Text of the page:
Transcript: Are you growing? Are you becoming? Are you moving forward in your life by becoming a better version of what God has created you to be? We talked in another episode about stagnancy and a pond that is stagnant if you are not learning and growing and becoming, but we didn’t give you very many concrete things that you can start with to jump-start that growth process. So in today’s episode, I want to provide just a few examples or a few ideas for things that you can start to help you with that growth process. One of the things that I do on a regular basis is I listen to podcasts, because I can do it on the way to work or as I’m doing other menial tasks. One of them that I’ve listened to recently that’s a little bit more general in its knowledge is Science of Success with Matt Bodnar. Another one is The Knowledge Project with Shane Parrish. Both of these podcasts involve people that have reached the top of their fields or have done very well and become successful in what they do. Matt and Shane interview these people and get wisdom and insight from them that we can then learn from by listening. Another one that I recently found is called Before Breakfast with Laura Vanderkam who also wrote the book 168 Hours: You Have More Time Than You Think. This podcast is focused on time management. I also listen to podcasts on real estate, education, leadership, teaching, music… One of the best podcasts that I’ve listened to just to enjoy, just to inspire myself musically, is From the Top put on by NPR (National Public Radio). It profiles young musicians 17 and under that have grown and learned and become some of the best in their instrument, so I would encourage you to consider adding that to your list of ways to learn and grow. Of course reading books is another way to learn and to grow. Some of the books that I’ve read recently that I’ve helped me to grow are The Cross and the Switchblade by David Wilkerson, Educated by Tara Westover, Never Split the Difference: Negotiating as if Your Life Depended On It by Chris Voss, Contagious: Why Things Catch On by Jonah Berger, Range: How Generalists Triumph in a Specialized World by David Epstein, The Greatest Salesman in the World by Og Mandino, Talent is Overrated: What Really Separates World-Class Performers From Everybody Else by Geoff Colvin, The Culture Code: The Secrets of Highly Successful Groups by Daniel Coyle, When Helping Hurts: How to Alleviate Poverty Without Hurting the Poor by Steve Corbett, Leadership and Turbulent Times by Doris Kearns Goodwin, 12 Rules for Life: An Antidote to Chaos by Jordan B. Peterson, Atomic Habits: An Easy and Proven Way to Build Good Habits and Break Bad Ones by James Clear. Those are just some of the most recent ones that I’ve read within the last six months or so–not to say that those are necessarily going to be books that you want to read–but you can go ahead, if any of those, any of those titles caught your interest. I will post links to those books on our show notes page as well as links to the podcast that I mentioned. Our show notes page can be found at MissioAcademy.org/podcast (I think that’s in our endnotes here), but if you go and you take a look at that, you can see a summary of this podcast as well as a transcript and the resources that I mentioned in here. But once again, I’m just going to encourage you to find ways to continually learn and grow and become so that you can be the idealized, actualized, perfect, essential self that God has designed you to be.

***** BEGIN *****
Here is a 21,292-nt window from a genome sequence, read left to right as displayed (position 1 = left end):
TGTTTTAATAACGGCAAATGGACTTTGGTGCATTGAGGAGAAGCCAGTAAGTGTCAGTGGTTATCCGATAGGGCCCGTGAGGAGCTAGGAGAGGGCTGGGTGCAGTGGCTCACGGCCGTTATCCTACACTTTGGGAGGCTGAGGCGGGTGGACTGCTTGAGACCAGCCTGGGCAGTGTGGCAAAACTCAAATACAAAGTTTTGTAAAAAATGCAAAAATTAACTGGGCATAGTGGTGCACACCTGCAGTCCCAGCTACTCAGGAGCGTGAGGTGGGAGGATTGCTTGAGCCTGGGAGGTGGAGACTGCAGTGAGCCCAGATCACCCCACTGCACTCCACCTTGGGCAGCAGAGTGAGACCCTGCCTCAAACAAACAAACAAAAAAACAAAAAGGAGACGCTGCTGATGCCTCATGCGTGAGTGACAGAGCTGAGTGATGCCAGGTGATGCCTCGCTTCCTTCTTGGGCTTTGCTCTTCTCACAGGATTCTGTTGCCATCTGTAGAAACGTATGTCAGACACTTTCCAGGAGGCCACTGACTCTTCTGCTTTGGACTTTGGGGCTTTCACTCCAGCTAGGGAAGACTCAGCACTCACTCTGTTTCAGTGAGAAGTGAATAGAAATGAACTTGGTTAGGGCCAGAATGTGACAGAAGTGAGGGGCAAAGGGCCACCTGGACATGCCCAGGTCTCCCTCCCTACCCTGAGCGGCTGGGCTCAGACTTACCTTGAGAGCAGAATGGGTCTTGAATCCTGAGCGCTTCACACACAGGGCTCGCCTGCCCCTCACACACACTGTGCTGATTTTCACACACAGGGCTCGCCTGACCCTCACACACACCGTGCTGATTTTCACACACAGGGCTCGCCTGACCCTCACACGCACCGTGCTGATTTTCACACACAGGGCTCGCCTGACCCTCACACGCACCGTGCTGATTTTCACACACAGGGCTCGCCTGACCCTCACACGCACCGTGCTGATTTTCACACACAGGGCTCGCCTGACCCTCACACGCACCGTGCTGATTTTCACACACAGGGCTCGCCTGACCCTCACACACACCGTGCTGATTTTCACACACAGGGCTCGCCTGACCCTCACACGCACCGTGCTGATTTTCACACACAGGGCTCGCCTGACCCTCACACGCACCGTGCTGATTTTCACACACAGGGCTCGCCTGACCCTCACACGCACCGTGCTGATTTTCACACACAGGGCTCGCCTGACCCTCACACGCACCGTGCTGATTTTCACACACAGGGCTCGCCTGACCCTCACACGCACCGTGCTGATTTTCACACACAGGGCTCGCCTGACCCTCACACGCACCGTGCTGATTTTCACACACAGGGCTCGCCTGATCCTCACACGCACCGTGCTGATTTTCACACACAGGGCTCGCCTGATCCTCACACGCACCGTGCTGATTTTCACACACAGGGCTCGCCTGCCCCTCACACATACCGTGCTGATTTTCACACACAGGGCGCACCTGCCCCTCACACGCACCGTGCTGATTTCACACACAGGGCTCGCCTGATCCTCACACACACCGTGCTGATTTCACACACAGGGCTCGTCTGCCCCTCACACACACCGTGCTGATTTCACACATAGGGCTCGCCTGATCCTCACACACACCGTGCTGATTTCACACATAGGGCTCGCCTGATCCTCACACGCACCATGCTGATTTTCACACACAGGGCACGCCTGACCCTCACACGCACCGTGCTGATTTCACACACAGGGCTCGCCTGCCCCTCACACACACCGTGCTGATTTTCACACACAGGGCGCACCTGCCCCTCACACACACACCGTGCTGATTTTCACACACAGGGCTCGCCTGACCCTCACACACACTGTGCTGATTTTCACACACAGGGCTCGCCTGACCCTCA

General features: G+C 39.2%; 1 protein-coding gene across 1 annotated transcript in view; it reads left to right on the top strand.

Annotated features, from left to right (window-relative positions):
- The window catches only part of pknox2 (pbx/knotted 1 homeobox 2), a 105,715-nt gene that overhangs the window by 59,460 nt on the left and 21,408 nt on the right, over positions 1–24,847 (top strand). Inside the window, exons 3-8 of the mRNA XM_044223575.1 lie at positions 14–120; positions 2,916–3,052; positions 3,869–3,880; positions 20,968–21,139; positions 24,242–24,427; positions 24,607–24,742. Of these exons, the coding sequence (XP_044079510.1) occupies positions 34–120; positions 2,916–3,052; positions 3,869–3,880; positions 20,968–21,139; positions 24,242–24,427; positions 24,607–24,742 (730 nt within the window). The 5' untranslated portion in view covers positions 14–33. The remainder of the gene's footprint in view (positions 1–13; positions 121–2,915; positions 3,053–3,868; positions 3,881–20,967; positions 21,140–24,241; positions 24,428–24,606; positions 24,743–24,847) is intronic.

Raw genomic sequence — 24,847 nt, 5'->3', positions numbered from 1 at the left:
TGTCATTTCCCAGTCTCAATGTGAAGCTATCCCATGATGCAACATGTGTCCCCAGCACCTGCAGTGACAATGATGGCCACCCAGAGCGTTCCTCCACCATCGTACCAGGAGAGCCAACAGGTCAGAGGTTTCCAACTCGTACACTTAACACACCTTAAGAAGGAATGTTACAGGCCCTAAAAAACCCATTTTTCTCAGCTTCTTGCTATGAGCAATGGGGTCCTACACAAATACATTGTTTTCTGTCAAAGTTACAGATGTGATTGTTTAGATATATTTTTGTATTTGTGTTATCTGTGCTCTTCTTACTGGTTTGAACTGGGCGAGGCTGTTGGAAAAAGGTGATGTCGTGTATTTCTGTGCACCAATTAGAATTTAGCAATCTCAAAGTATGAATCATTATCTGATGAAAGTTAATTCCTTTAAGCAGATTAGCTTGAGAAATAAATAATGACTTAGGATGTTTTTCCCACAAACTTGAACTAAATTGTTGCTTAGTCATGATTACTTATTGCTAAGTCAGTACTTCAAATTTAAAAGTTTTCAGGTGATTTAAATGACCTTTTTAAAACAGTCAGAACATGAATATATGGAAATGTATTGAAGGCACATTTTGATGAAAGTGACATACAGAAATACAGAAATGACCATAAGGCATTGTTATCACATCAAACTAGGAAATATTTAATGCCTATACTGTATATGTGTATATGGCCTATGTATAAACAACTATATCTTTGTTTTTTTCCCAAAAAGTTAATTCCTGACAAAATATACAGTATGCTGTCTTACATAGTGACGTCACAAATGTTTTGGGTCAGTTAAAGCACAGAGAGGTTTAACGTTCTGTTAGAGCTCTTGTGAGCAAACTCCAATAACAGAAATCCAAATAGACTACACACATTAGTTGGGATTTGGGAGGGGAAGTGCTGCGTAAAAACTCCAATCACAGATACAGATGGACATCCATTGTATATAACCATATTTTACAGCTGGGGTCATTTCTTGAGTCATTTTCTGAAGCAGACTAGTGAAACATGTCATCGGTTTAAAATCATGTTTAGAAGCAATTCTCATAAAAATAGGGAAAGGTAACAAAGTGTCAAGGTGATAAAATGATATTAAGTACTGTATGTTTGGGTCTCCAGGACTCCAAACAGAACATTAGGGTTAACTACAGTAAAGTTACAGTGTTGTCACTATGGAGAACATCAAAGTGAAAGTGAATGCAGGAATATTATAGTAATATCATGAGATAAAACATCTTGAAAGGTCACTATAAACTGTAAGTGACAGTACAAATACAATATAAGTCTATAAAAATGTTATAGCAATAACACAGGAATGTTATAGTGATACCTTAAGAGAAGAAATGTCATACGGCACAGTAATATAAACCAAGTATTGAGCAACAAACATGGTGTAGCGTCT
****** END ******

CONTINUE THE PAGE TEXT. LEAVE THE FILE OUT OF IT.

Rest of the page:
Resources: